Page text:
For as long as I can remember, Apple has included a sound chip and a tinney-sounding internal speaker on their motherboards to provide sound ouput for their Macs. For a while, this was adequate on Macs and PCs, since 3D sound did not exist and the games of that era were not very demanding in the sound area (not to mention MP3s didn't exist yet).
The paths of the Mac and PC diverged when Origin's Wing Commander was released. The release of Wing Commander changed the way gamers looked (and listened) to sound. For once, gamers felt compelled to buy a sound card and a pair of external speakers so they could enjoy the dynamic soundtrack and professional voice acting in all its glory. It was then that Creative Labs' Sound Blaster card established itself as the best low cost sound solution on the PC.
Even when Wing Commander was ported to the Macintosh several years later, the state of sound on the Macintosh remained stagnant. Apple has upgraded the audio subsystem a couple of times throughout the years (including the Crystal sound chip found in the latest G4 PowerMacs), but the quality of that sound is nowhere near the quality created by a Sound Blaster card in a PC, paired with a quality speaker system.
With the explosion of games and gamers that require high quality sound, and Creative Labs' acquisitions of speaker maker Cambridge Soundworks and former rival Aureal, they have become a dominant force on the PC. They offer a full line of sound cards and Cambridge Soundworks speakers for almost every type of user. And now, they are bringing their expertise to the Macintosh.
What is Sound Blaster?When Creative Labs announced last year that they were going to enter the Mac market with their Sound Blaster Live! product, many Mac users were excited at first. After the glow of the annoucement at MacWorld San Francisco wore off, we were left scratching our heads and asking ourselves, "Wait, why do I need Sound Blaster? What can it do for me?"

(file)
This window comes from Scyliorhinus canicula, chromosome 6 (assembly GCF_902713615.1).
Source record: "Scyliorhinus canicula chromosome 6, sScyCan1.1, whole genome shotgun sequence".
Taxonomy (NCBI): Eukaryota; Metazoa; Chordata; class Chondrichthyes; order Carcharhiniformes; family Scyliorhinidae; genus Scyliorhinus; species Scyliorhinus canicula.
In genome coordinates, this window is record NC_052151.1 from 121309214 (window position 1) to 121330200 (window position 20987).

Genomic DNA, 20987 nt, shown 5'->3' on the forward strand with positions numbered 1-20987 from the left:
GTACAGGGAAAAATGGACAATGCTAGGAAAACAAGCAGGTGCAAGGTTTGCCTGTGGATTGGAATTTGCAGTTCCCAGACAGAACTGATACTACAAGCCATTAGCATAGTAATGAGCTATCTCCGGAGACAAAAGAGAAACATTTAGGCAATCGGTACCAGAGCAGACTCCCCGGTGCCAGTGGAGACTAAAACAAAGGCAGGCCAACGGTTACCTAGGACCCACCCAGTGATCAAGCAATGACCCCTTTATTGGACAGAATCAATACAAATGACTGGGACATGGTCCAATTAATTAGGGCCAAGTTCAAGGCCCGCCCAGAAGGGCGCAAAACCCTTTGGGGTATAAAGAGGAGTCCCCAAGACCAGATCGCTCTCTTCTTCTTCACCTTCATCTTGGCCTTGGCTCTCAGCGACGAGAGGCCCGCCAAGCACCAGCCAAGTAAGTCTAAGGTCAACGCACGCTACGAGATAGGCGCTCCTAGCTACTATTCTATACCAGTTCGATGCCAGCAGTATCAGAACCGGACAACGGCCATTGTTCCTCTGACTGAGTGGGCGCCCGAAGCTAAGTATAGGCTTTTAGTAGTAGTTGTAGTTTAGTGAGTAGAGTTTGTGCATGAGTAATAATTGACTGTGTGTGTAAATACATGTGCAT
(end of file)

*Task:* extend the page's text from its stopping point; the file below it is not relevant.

The answer is simple: To make your games sound better.
Recently, the Macintosh has been hit with a wave of A-list 3D games, like Rune and Elite Force. There are also the classics, such as Quake 3: Arena and Unreal Tournament. Not only do those games have top drawer 3D graphics, they also have immersive 3D (positional) audio. Many Mac gamers (including myself) probably purchased a set of quality speakers or headphones to get the full experience. In reality, we were never able to realize the full potential for those games as the sound hardware on the Macintosh was never able to produce "true" 3D sound. This is where Creative Labs comes into play.
For many years, PC gamers have enjoyed high quality 3D sound because Creative Labs pushed game developers and Microsoft to support EAX (Environmental Audio Extension) and more recently, OpenAL (OpenAL is a refined version of EAX, but open-sourced). EAX and OpenAL are similar to OpenGL and RAVE on the Macintosh, but for sound. Those two 3D sound APIs allow game developers to include immersive sound effects like reverberation (distance of footsteps in a room) and Doppler Effect (fire engine approaching and passing you) into their games. As long as the sound card supports EAX and/or OpenAL, you will be able to hear the games the way they were meant to be heard.
Another advantage of having a Sound Blaster card in your computer is that it can reduce the workload of your CPU by using its onboard DSP (Digital Signal Processor) to process sound, freeing up your CPU to do other things, like pump out more frames per second. It is a common misconception, though, that dropping a Sound Blaster into your computer will magically give you better timedemo scores. Again, the software (game) and the hardware (sound card) must support the same 3D sound API. Even then, don't expect huge increases in framerates, as Macintosh hardware is limited in several ways (software, hardware).